By Melissa Coats, ND
November is National Diabetes Awareness Month. The statistics of this disease are alarming. There are nearly 30 million children and adults with diabetes in the U.S. and another nearly 90 million whom are pre-diabetic and close to becoming Type II diabetics. Understanding diabetes and its connection with your diet are key to prevention.
There are two types of diabetes: Type I and Type II. Both involve your body's production of or sensitivity to insulin, a key hormone necessary for survival. Type I diabetes usually is diagnosed earlier in life; it occurs as a result of the body's inability to produce insulin due to an autoimmune response that damages the beta-cells of the pancreas. Beta-cells are the cells that secrete insulin. Type II diabetes is usually diagnosed after the age of 40 and is often associated with obesity, high blood cholesterol and triglycerides, and hypertension. Type II diabetes is characterized by the body's insensitivity to insulin. Insulin is a carrier molecule for sugar (glucose) in the body. It facilitates the passage of glucose from the blood stream to the cells where glucose is used to fuel the cells. Insulin also plays a role in storing excess glucose as fat and has some influence on appetite receptors in the brain. Both Type I and Type II diabetics suffer from blood glucose abnormalities. A lack of insulin or insulin insensitivity can cause high blood glucose (hyperglycemia). On the other hand, a surge in insulin via an insulin injection or from the pancreas secreting too much insulin to try to override insulin insensitivity can cause low blood glucose (hypoglycemia).
Recurrent periods of hyperglycemia cause many harmful symptoms and eventually can lead to death from any number of degenerative diseases. Hyperglycemia damages the heart, liver, and kidneys, affects nerve signals and sensation in the limbs and causes cell degeneration. Episodes of hypoglycemia (low blood glucose) cause irritability, irrational behavior, and can result in unconsciousness, often called the "diabetic coma".
Diet has always played a very important role in the management of diabetes, as food is the source of glucose in our bodies. However, the types of diets recommended have changed over time and what you were told when you were first diagnosed may have change. Because of the higher likelihood for diabetics to develop heart problems and kidney failure, doctors once prescribed low-fat, high complex-carbohydrate diets targeting the symptoms. Dietary fats were considered to be the primary cause of heart and kidney problems. However, controlling blood glucose levels on this type of diet is very difficult. Diabetics, even on a strict low-fat, high complex-carbohydrate diet experienced a daily roller-coaster of too high and too low blood glucose levels.
In order to alleviate these symptoms and to control blood glucose levels, the current dietary recommendations involve high protein amounts and very little carbohydrate intake now often referred to as "Paleo" vs. "Atkins" which was similar in some ways some years back. On a high protein/low carbohydrate diet, some type II diabetics have been able to completely reverse their symptoms and eliminate the need for insulin or other medication. While on this diet, Type I diabetics, who will always need insulin, can exert much greater control over the amounts of insulin they inject as well as over their blood glucose levels at all times, improving their health and quality of life. Diabetes treatment may include insulin, hyperglycemic medications, diet and exercise. Weight loss and exercise can and usually do increase insulin sensitivity.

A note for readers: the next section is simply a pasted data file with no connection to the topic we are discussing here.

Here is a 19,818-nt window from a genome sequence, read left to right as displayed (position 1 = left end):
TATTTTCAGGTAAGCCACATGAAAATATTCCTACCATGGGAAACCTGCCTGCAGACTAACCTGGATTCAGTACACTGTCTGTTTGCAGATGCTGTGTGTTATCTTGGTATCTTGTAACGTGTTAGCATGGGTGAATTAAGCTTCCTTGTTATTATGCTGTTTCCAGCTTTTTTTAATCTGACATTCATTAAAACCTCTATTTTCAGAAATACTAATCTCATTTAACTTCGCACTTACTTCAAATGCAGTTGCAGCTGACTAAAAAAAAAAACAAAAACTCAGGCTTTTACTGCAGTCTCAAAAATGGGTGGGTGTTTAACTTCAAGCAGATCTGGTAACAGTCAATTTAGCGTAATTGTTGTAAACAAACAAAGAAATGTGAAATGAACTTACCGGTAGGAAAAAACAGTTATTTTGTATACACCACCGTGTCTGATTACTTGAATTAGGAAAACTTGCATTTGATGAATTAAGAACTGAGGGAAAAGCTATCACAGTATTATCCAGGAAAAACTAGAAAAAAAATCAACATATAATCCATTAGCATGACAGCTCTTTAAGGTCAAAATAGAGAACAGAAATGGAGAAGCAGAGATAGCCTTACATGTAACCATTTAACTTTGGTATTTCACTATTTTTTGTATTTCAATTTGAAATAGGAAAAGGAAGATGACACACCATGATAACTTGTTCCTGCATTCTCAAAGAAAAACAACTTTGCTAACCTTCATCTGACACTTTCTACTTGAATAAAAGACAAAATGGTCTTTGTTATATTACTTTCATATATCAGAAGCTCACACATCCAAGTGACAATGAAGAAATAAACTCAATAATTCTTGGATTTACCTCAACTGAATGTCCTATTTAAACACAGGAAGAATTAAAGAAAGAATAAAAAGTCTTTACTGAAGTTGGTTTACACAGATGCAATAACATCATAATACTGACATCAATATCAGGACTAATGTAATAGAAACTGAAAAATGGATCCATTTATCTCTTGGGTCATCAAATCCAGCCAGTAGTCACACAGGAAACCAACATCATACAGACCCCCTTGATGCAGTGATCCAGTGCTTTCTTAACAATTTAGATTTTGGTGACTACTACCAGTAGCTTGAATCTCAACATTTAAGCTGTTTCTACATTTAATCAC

This short list of food suggestions can help you make the changes necessary for a healthy diet.
Eat More of these items:
- Organic veggies- asparagus, avocados, broccoli, brussel sprouts, spinach, peppers, mushrooms, summer squash, zucchini, lettuce, spring mix, cauliflower, eggplant, cabbage
- Homemade soups, plain yogurt, cheese in moderation, whole cream, unsweetened milk alternatives like coconut, almond, soy
- Use stevia to sweeten things, not agave as it may be natural, but still spikes your sugars
- Snack on a handful of raw nuts
- Protein- lean meats, grass fed and finished beef in moderation, fish- wild caught
Avoid these items:
- Sugar: artificial sweeteners, sugar alcohols, agave, and honey, cookies, ice cream, pastries
- Starches: beans, beets, carrots, corn, potatoes
- Fruits and fruit juices
- Dairy products: milk, low-fat yogurts, or sweetened yogurts
- Grains: bread, pasta, cereal, pancakes, waffles, rice (white and brown), crackers, things made from white flour
- Pre-packaged foods: microwave meals, snack foods, commercially prepared soups (these have tons of salt, and usually a lot of sugars/carbs)
Working on eliminating a lot of the foods that spike your blood glucose will help you get it under control and this will help prevent more of the long term damage, require less medication, and help you prevent spikes and drops in your glucose throughout the day. Remember to consult with your physician as you make changes and figure out what works best for your body.
For a list of the best foods to buy organic, visit the Environmental Working Group for the Shopper's Guide to Pesticides in Produce that reveals the "dirty dozen" and the "clean fifteen."
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